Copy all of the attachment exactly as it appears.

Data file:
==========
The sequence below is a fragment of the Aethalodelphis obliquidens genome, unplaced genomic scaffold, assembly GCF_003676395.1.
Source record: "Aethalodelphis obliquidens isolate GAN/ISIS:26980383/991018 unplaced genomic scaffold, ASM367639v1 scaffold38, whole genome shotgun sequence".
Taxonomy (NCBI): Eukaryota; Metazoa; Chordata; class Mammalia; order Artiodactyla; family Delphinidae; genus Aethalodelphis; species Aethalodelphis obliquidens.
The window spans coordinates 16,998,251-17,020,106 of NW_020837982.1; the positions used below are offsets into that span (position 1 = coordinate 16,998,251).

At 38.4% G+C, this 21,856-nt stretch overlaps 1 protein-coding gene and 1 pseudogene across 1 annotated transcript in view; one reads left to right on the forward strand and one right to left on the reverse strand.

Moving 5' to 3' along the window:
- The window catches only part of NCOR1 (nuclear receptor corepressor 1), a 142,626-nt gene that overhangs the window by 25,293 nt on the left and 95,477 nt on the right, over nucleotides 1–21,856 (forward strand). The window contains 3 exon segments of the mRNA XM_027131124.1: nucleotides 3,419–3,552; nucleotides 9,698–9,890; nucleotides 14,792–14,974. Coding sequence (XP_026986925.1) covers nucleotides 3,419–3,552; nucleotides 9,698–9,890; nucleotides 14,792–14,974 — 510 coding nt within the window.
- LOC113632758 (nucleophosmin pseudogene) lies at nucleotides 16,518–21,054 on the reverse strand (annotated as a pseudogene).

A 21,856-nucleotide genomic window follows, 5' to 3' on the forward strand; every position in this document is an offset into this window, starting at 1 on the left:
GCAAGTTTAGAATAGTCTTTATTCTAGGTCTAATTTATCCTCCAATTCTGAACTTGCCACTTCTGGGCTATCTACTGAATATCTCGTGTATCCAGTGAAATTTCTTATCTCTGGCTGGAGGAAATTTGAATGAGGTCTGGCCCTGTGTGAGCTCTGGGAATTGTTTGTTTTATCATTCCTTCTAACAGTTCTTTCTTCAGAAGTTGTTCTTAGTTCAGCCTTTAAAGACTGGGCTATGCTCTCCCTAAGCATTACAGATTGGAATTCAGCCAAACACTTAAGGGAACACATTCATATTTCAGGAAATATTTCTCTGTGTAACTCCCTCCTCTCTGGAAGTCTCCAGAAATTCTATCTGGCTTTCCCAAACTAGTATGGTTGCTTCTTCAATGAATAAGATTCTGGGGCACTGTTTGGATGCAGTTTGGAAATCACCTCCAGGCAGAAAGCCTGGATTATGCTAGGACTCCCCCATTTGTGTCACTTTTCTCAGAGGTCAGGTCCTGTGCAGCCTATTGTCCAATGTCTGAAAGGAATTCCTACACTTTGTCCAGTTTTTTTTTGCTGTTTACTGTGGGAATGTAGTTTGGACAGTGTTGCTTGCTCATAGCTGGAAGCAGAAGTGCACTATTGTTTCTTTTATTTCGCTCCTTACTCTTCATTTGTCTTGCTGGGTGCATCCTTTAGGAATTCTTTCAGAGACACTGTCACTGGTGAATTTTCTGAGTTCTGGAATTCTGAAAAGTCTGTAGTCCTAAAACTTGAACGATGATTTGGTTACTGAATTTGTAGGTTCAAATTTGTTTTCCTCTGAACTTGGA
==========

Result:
The sequence below is a fragment of the Aethalodelphis obliquidens genome, unplaced genomic scaffold, assembly GCF_003676395.1.
Source record: "Aethalodelphis obliquidens isolate GAN/ISIS:26980383/991018 unplaced genomic scaffold, ASM367639v1 scaffold38, whole genome shotgun sequence".
Taxonomy (NCBI): Eukaryota; Metazoa; Chordata; class Mammalia; order Artiodactyla; family Delphinidae; genus Aethalodelphis; species Aethalodelphis obliquidens.
The window spans coordinates 16,998,251-17,020,106 of NW_020837982.1; the positions used below are offsets into that span (position 1 = coordinate 16,998,251).

At 38.4% G+C, this 21,856-nt stretch overlaps 1 protein-coding gene and 1 pseudogene across 1 annotated transcript in view; one reads left to right on the forward strand and one right to left on the reverse strand.

Moving 5' to 3' along the window:
- The window catches only part of NCOR1 (nuclear receptor corepressor 1), a 142,626-nt gene that overhangs the window by 25,293 nt on the left and 95,477 nt on the right, over nucleotides 1–21,856 (forward strand). The window contains 3 exon segments of the mRNA XM_027131124.1: nucleotides 3,419–3,552; nucleotides 9,698–9,890; nucleotides 14,792–14,974. Coding sequence (XP_026986925.1) covers nucleotides 3,419–3,552; nucleotides 9,698–9,890; nucleotides 14,792–14,974 — 510 coding nt within the window.
- LOC113632758 (nucleophosmin pseudogene) lies at nucleotides 16,518–21,054 on the reverse strand (annotated as a pseudogene).

A 21,856-nucleotide genomic window follows, 5' to 3' on the forward strand; every position in this document is an offset into this window, starting at 1 on the left:
GCAAGTTTAGAATAGTCTTTATTCTAGGTCTAATTTATCCTCCAATTCTGAACTTGCCACTTCTGGGCTATCTACTGAATATCTCGTGTATCCAGTGAAATTTCTTATCTCTGGCTGGAGGAAATTTGAATGAGGTCTGGCCCTGTGTGAGCTCTGGGAATTGTTTGTTTTATCATTCCTTCTAACAGTTCTTTCTTCAGAAGTTGTTCTTAGTTCAGCCTTTAAAGACTGGGCTATGCTCTCCCTAAGCATTACAGATTGGAATTCAGCCAAACACTTAAGGGAACACATTCATATTTCAGGAAATATTTCTCTGTGTAACTCCCTCCTCTCTGGAAGTCTCCAGAAATTCTATCTGGCTTTCCCAAACTAGTATGGTTGCTTCTTCAATGAATAAGATTCTGGGGCACTGTTTGGATGCAGTTTGGAAATCACCTCCAGGCAGAAAGCCTGGATTATGCTAGGACTCCCCCATTTGTGTCACTTTTCTCAGAGGTCAGGTCCTGTGCAGCCTATTGTCCAATGTCTGAAAGGAATTCCTACACTTTGTCCAGTTTTTTTTTGCTGTTTACTGTGGGAATGTAGTTTGGACAGTGTTGCTTGCTCATAGCTGGAAGCAGAAGTGCACTATTGTTTCTTTTATTTCGCTCCTTACTCTTCATTTGTCTTGCTGGGTGCATCCTTTAGGAATTCTTTCAGAGACACTGTCACTGGTGAATTTTCTGAGTTCTGGAATTCTGAAAAGTCTGTAGTCCTAAAACTTGAACGATGATTTGGTTACTGAATTTGTAGGTTCAAATTTGTTTTCCTCTGAACTTGGA